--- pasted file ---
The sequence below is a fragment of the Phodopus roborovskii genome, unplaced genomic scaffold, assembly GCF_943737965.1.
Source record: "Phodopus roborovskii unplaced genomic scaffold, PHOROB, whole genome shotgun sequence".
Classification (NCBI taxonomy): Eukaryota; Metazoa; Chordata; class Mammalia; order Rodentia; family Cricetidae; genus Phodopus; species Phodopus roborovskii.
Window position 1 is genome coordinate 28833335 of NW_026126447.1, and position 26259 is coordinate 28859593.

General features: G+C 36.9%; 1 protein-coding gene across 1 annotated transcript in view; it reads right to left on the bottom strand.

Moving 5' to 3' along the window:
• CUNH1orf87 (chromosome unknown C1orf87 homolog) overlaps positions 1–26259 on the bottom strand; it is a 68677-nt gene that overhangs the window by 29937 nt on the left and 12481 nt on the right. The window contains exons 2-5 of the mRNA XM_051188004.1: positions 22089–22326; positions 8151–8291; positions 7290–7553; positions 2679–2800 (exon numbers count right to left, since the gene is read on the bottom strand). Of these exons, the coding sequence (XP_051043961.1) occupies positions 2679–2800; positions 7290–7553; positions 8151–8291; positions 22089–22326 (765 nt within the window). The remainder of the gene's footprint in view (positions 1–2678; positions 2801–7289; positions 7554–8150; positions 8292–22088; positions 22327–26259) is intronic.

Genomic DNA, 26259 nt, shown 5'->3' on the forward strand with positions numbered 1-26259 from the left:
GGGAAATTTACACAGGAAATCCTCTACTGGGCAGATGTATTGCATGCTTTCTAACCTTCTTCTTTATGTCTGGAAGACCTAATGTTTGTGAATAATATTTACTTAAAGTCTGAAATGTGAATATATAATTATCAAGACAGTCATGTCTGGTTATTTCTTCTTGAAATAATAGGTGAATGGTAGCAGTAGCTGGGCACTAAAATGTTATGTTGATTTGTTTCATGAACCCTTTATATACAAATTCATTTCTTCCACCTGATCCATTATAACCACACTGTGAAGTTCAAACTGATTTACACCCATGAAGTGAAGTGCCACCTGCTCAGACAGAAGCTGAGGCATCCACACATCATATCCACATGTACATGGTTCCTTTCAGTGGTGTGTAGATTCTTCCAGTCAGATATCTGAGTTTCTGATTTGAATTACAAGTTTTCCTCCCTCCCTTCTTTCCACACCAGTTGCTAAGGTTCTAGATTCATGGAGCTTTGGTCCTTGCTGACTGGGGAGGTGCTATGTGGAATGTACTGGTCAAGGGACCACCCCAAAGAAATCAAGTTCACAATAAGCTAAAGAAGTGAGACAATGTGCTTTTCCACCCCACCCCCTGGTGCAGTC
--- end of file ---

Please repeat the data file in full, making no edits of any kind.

The sequence below is a fragment of the Phodopus roborovskii genome, unplaced genomic scaffold, assembly GCF_943737965.1.
Source record: "Phodopus roborovskii unplaced genomic scaffold, PHOROB, whole genome shotgun sequence".
Classification (NCBI taxonomy): Eukaryota; Metazoa; Chordata; class Mammalia; order Rodentia; family Cricetidae; genus Phodopus; species Phodopus roborovskii.
Window position 1 is genome coordinate 28833335 of NW_026126447.1, and position 26259 is coordinate 28859593.

General features: G+C 36.9%; 1 protein-coding gene across 1 annotated transcript in view; it reads right to left on the bottom strand.

Moving 5' to 3' along the window:
• CUNH1orf87 (chromosome unknown C1orf87 homolog) overlaps positions 1–26259 on the bottom strand; it is a 68677-nt gene that overhangs the window by 29937 nt on the left and 12481 nt on the right. The window contains exons 2-5 of the mRNA XM_051188004.1: positions 22089–22326; positions 8151–8291; positions 7290–7553; positions 2679–2800 (exon numbers count right to left, since the gene is read on the bottom strand). Of these exons, the coding sequence (XP_051043961.1) occupies positions 2679–2800; positions 7290–7553; positions 8151–8291; positions 22089–22326 (765 nt within the window). The remainder of the gene's footprint in view (positions 1–2678; positions 2801–7289; positions 7554–8150; positions 8292–22088; positions 22327–26259) is intronic.

Genomic DNA, 26259 nt, shown 5'->3' on the forward strand with positions numbered 1-26259 from the left:
GGGAAATTTACACAGGAAATCCTCTACTGGGCAGATGTATTGCATGCTTTCTAACCTTCTTCTTTATGTCTGGAAGACCTAATGTTTGTGAATAATATTTACTTAAAGTCTGAAATGTGAATATATAATTATCAAGACAGTCATGTCTGGTTATTTCTTCTTGAAATAATAGGTGAATGGTAGCAGTAGCTGGGCACTAAAATGTTATGTTGATTTGTTTCATGAACCCTTTATATACAAATTCATTTCTTCCACCTGATCCATTATAACCACACTGTGAAGTTCAAACTGATTTACACCCATGAAGTGAAGTGCCACCTGCTCAGACAGAAGCTGAGGCATCCACACATCATATCCACATGTACATGGTTCCTTTCAGTGGTGTGTAGATTCTTCCAGTCAGATATCTGAGTTTCTGATTTGAATTACAAGTTTTCCTCCCTCCCTTCTTTCCACACCAGTTGCTAAGGTTCTAGATTCATGGAGCTTTGGTCCTTGCTGACTGGGGAGGTGCTATGTGGAATGTACTGGTCAAGGGACCACCCCAAAGAAATCAAGTTCACAATAAGCTAAAGAAGTGAGACAATGTGCTTTTCCACCCCACCCCCTGGTGCAGTC